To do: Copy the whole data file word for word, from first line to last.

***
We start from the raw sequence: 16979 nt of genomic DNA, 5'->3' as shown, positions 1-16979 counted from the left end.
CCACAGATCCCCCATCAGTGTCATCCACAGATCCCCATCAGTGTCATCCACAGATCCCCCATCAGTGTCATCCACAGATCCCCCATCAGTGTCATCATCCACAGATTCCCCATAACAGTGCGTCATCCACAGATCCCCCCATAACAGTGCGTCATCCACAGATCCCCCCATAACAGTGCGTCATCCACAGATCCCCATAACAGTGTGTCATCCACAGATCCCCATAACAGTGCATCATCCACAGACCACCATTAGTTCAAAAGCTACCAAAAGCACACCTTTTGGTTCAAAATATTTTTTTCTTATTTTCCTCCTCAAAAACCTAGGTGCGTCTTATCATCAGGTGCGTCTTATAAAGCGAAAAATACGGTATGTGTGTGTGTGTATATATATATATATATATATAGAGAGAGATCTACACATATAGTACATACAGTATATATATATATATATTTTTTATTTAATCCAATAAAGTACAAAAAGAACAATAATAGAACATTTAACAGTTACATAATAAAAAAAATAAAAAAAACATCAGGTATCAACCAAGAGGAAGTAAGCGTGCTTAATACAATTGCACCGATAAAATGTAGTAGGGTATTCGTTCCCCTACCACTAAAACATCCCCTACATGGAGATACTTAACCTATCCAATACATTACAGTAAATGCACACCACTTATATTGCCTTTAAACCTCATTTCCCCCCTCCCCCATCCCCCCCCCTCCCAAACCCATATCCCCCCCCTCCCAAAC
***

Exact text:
We start from the raw sequence: 16979 nt of genomic DNA, 5'->3' as shown, positions 1-16979 counted from the left end.
CCACAGATCCCCCATCAGTGTCATCCACAGATCCCCATCAGTGTCATCCACAGATCCCCCATCAGTGTCATCCACAGATCCCCCATCAGTGTCATCATCCACAGATTCCCCATAACAGTGCGTCATCCACAGATCCCCCCATAACAGTGCGTCATCCACAGATCCCCCCATAACAGTGCGTCATCCACAGATCCCCATAACAGTGTGTCATCCACAGATCCCCATAACAGTGCATCATCCACAGACCACCATTAGTTCAAAAGCTACCAAAAGCACACCTTTTGGTTCAAAATATTTTTTTCTTATTTTCCTCCTCAAAAACCTAGGTGCGTCTTATCATCAGGTGCGTCTTATAAAGCGAAAAATACGGTATGTGTGTGTGTGTATATATATATATATATATATAGAGAGAGATCTACACATATAGTACATACAGTATATATATATATATATTTTTTATTTAATCCAATAAAGTACAAAAAGAACAATAATAGAACATTTAACAGTTACATAATAAAAAAAATAAAAAAAACATCAGGTATCAACCAAGAGGAAGTAAGCGTGCTTAATACAATTGCACCGATAAAATGTAGTAGGGTATTCGTTCCCCTACCACTAAAACATCCCCTACATGGAGATACTTAACCTATCCAATACATTACAGTAAATGCACACCACTTATATTGCCTTTAAACCTCATTTCCCCCCTCCCCCATCCCCCCCCCTCCCAAACCCATATCCCCCCCCTCCCAAAC